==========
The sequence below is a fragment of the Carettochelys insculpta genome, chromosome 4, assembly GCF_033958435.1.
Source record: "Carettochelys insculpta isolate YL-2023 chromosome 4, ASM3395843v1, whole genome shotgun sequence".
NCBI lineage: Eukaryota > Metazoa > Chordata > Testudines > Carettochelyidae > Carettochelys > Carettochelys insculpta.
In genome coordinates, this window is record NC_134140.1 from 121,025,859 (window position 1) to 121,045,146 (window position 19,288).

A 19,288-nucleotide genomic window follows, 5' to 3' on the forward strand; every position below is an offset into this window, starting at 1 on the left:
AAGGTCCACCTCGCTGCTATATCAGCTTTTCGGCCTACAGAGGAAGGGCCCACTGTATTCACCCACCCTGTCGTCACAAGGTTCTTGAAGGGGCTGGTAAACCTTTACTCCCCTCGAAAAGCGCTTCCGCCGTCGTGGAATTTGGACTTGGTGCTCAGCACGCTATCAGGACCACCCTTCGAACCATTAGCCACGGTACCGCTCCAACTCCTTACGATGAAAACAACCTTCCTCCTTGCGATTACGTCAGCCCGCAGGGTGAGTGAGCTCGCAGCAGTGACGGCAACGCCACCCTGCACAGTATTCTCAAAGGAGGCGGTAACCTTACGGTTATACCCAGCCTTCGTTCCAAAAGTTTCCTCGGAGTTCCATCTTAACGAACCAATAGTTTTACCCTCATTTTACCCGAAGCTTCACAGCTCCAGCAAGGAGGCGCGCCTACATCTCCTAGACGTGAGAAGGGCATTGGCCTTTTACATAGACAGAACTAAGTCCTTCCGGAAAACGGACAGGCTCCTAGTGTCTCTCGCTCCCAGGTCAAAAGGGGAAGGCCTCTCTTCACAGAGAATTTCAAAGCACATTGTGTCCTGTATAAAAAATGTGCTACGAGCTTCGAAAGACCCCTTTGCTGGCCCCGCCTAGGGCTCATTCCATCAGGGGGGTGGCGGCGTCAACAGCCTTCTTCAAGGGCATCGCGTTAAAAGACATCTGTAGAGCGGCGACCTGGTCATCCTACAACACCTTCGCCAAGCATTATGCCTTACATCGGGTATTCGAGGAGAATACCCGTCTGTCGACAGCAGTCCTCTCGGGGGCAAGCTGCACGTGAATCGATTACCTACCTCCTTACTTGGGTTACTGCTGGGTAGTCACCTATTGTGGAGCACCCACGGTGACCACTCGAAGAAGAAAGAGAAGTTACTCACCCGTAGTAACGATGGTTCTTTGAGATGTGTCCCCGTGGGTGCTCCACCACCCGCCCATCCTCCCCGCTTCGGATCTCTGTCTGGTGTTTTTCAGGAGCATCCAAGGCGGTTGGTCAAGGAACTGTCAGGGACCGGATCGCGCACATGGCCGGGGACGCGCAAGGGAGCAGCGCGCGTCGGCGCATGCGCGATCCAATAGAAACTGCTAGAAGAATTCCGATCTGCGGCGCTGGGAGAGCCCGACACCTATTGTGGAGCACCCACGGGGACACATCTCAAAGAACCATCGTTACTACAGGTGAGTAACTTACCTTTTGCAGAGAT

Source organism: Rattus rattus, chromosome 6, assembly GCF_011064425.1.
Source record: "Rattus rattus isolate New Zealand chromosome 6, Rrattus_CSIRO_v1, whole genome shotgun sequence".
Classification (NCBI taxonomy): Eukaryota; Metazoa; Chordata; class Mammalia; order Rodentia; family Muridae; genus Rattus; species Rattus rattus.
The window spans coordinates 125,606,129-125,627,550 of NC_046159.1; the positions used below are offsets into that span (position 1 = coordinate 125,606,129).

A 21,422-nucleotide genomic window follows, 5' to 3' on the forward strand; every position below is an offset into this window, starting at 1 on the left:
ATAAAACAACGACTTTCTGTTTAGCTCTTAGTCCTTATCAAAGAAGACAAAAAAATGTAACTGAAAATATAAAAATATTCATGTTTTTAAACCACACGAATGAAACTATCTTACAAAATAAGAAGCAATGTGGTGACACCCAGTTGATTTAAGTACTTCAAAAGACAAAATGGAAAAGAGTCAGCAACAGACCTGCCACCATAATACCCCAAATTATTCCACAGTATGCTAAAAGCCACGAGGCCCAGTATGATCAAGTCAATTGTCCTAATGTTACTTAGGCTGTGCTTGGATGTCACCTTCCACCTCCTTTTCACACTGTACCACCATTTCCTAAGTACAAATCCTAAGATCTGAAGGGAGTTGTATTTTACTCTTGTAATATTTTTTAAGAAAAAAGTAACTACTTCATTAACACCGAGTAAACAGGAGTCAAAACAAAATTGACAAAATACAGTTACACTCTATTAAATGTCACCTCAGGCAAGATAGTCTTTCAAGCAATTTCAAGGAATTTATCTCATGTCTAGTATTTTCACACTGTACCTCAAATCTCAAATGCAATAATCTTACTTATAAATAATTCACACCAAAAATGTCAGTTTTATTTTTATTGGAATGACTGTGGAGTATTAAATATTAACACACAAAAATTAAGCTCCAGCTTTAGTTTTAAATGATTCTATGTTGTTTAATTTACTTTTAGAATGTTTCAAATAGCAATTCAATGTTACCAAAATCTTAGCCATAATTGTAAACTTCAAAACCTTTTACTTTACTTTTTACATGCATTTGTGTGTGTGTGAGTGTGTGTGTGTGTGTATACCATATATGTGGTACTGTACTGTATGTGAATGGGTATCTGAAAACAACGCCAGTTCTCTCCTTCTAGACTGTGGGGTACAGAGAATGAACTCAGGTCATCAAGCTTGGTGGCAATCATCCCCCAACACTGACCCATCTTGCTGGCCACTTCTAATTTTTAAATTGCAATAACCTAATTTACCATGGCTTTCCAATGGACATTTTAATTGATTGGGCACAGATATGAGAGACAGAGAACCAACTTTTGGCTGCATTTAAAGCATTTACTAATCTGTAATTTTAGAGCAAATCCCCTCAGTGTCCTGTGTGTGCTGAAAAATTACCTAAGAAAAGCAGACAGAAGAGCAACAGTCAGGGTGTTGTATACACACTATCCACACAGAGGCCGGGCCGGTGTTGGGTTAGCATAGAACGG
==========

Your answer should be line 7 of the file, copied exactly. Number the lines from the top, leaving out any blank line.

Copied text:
Source organism: Rattus rattus, chromosome 6, assembly GCF_011064425.1.